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Bio Saga

Wednesday, June 26, 2013

Don't Do It Just Because Angelina Jolie Did It


The nonprofit ECRI Institute has released a BRCA testing information guide for patients interested in learning more about the genetic risk of hereditary breast and ovarian cancer.

The guide comes in response to the growing concern and questions among women about the information their genes contain about the risk for cancer, after actress Angelina Jolie wrote an op-ed piece discussing her decision to get a double mastectomy as a result of carrying a BRCA1 mutation associated with heightened risk of hereditary breast and ovarian cancer. There are reports that Jolie's highly publicized and controversial decision has caused a spike among women asking their physicians for BRCA testing.

"People can get caught up in the headlines, which can lead to quick, uninformed decisions," says Vivian Coates, VP of information services and health technology assessment at ECRI Institute, in a statement. "Many women may find that after talking to their physicians about their risks for the BRCA gene mutation, the best course of action may actually be to do nothing."

Indeed, the US Preventative Services Task Force's 2005 guidelines recommend that women with a history of breast and ovarian cancer be referred for genetic counseling and be evaluated for BRCA testing. For those without a family history of cancer, the USPSTF does not recommend counseling or BRCA testing.

In addition to information about who should be tested, ECRI's guide also includes information on Myriad's BRACAnalysis, highlighting it as the "currently available test." ECRI characterizes BRACAnalysis as "highly accurate" and reimbursed by most insurance companies if the woman meets certain criteria for testing. The institute also mentions that other labs have indicated they will offer testing for BRCA mutations as the US Supreme Court recently ruled that patents on isolated gene sequences are invalid, but ECRI does not offer any details about these new tests.

Do you wish to know more? - BRCA Gene Mutation Consumer Guide

Friday, June 14, 2013

How to analyze data from Next Generation Sequencing (NGS) platforms

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                        BI231 NGS Data Analysis
                            June 24-28, 2013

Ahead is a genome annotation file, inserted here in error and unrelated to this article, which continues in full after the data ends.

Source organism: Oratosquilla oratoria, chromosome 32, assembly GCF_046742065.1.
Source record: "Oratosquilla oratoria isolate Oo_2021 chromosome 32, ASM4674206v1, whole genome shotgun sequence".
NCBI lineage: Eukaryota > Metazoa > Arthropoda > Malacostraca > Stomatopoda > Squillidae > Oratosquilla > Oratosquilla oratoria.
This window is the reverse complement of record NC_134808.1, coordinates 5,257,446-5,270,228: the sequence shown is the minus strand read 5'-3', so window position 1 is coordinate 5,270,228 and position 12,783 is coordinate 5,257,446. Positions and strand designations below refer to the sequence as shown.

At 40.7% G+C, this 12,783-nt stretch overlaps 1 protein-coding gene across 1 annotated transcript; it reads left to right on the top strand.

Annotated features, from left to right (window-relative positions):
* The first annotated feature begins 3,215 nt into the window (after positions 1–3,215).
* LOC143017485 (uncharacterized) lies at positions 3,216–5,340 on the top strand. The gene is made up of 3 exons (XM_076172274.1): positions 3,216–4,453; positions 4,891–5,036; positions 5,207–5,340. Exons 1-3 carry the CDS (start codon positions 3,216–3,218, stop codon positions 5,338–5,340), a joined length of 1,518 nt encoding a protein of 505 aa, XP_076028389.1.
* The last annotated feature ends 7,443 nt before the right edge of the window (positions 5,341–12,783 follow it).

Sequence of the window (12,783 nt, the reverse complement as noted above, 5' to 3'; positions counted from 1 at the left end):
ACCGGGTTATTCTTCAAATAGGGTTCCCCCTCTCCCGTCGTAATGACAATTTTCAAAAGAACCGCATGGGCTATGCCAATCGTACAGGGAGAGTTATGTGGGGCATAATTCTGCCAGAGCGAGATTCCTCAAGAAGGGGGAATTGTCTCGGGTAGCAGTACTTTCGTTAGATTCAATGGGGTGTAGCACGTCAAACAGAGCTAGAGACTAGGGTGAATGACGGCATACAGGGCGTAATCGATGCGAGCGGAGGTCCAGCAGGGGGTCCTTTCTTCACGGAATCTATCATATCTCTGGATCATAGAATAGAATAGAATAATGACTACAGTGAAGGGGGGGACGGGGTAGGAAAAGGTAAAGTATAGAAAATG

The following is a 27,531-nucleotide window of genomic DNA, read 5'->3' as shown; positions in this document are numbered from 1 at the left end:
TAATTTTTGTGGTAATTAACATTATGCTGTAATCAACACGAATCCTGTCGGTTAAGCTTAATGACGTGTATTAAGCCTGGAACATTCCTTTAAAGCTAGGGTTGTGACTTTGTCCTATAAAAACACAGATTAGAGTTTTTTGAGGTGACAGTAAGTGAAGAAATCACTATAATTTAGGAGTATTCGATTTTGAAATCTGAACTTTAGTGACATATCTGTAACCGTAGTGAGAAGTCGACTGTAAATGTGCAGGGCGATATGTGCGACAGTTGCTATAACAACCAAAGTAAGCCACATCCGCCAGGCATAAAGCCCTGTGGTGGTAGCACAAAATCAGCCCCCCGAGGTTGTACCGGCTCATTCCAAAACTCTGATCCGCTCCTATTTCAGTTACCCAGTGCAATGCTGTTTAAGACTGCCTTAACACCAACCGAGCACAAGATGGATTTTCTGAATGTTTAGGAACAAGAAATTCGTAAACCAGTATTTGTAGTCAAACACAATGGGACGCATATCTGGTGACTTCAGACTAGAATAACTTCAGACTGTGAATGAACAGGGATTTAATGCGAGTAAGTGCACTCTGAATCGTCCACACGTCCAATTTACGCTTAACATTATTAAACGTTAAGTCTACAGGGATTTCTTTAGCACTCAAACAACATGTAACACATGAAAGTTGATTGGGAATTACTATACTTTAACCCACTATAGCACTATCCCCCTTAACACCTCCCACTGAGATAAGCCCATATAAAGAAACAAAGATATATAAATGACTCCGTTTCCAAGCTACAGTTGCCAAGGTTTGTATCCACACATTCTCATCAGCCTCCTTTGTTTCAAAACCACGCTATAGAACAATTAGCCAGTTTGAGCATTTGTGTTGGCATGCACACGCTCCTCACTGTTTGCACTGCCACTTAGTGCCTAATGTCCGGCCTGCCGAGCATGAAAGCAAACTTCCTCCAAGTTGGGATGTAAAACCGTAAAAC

Online at Bioinformatics.Org

                  http://www.bioinformatics.org/edu/AGGT

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OBJECTIVES:
This course teaches biologists how to analyze data from Next Generation Sequencing (NGS) platforms. Topics to be covered include the description of sequencing strategies and platforms, experiment types, data formats, and command line tools for various workflows, such as quantification of transcripts, alternative splice forms, copy number variants, single nucleotide polymorphisms, etc.

INSTRUCTOR:
Shailender Nagpal, M.Sc. is a data analysis consultant in the biotechnology and pharmaceutical industries and specializes in the interpretation of data generated from various platforms in drug discovery, such as genomics and proteomics.

CV: http://www.bioinformatics.org/wiki/Shailender_Nagpal

SYLLABUS:
The course is divided into 4 sessions, with WebEx meetings scheduled for 16:00 to 17:00 GMT (12:00 PM to 1:00 PM US EDT), Monday through Thursday (Friday will be a reserve day). Homework assignments will involve running computationally intensive tools.  Recorded lectures on Linux will also be provided.

Session 1:
Fundamentals of NGS technologies - strategies, platforms and types of experiments that can be done (whole genome, transcriptome, targeted, ChIP-Seq, etc.)

Session 2:
Data formats and overview of algorithms, workflows and command line tools

Session 3:
Whole genome sequencing workflow used for CNV and SNP discovery

Session 4:
Transcriptomics workflow for quantifying abundance of transcripts and alternative splicing junctions

REGISTRATION:
If you haven't already done so, please create an on-line account to access the educational section of our website (http://www.bioinformatics.org/edu/). You may register for the course directly by making a payment using the on-line registration form (use this form only for PayPal and credit card payments for the base tuition listed below.):

  http://www.bioinformatics.org/edu/AGGT

Tuition:
For-profit & government: $1,000 USD
Non-profit & self-pay: $600 USD

Additional discounts are available as follows:
* Professional members: 20% discount (please inquire)
* Limited scholarships may also be available for those in low-income economies (please inquire).

Optional:
A one month subscription to our high performance Linux server, pre-configured with the software used in this course: $50.

For alternative payment methods, please write to edu@bioinformatics.org.

FOR MORE INFORMATION:
For more information, please visit: http://www.bioinformatics.org/wiki/BI231_NGS_Data_Analysis or contact edu@bioinformatics.org.

Life Science and Informatics

What is this?
is this a new industry?
or a old wine in a new bottle?

Well Life Sciences and Informatics can be anything form computational biology, all omes and omics, core bioinformatics to curation and literature mining, database creation, in the area of biology, chemistry , bio-chem space.

There are number of companies in India and bangalore is the forefront as a major bio-cluster with 20 to 30 companies in this sphere.

now how good are these companies doing?
how good are they in terms of the international markets and how profitable is their business?
what do they do?
their clients?

These are some interesting things that could be discussed in this blog page...

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